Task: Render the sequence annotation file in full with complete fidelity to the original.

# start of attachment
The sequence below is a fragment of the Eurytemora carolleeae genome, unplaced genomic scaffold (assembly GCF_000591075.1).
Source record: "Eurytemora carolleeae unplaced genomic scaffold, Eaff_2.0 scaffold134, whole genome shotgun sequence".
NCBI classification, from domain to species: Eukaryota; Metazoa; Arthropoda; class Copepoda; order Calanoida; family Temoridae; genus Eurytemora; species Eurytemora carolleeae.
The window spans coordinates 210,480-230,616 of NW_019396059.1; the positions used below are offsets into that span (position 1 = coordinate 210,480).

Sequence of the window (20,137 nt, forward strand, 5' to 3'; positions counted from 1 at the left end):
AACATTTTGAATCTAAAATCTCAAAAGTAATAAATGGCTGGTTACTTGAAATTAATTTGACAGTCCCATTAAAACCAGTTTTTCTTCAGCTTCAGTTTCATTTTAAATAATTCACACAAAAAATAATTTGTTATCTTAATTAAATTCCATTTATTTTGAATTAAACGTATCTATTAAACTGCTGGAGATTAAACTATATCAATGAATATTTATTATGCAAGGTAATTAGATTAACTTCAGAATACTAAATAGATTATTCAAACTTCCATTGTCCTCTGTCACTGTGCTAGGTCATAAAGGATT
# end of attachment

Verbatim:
The sequence below is a fragment of the Eurytemora carolleeae genome, unplaced genomic scaffold (assembly GCF_000591075.1).
Source record: "Eurytemora carolleeae unplaced genomic scaffold, Eaff_2.0 scaffold134, whole genome shotgun sequence".
NCBI classification, from domain to species: Eukaryota; Metazoa; Arthropoda; class Copepoda; order Calanoida; family Temoridae; genus Eurytemora; species Eurytemora carolleeae.
The window spans coordinates 210,480-230,616 of NW_019396059.1; the positions used below are offsets into that span (position 1 = coordinate 210,480).

Sequence of the window (20,137 nt, forward strand, 5' to 3'; positions counted from 1 at the left end):
AACATTTTGAATCTAAAATCTCAAAAGTAATAAATGGCTGGTTACTTGAAATTAATTTGACAGTCCCATTAAAACCAGTTTTTCTTCAGCTTCAGTTTCATTTTAAATAATTCACACAAAAAATAATTTGTTATCTTAATTAAATTCCATTTATTTTGAATTAAACGTATCTATTAAACTGCTGGAGATTAAACTATATCAATGAATATTTATTATGCAAGGTAATTAGATTAACTTCAGAATACTAAATAGATTATTCAAACTTCCATTGTCCTCTGTCACTGTGCTAGGTCATAAAGGATT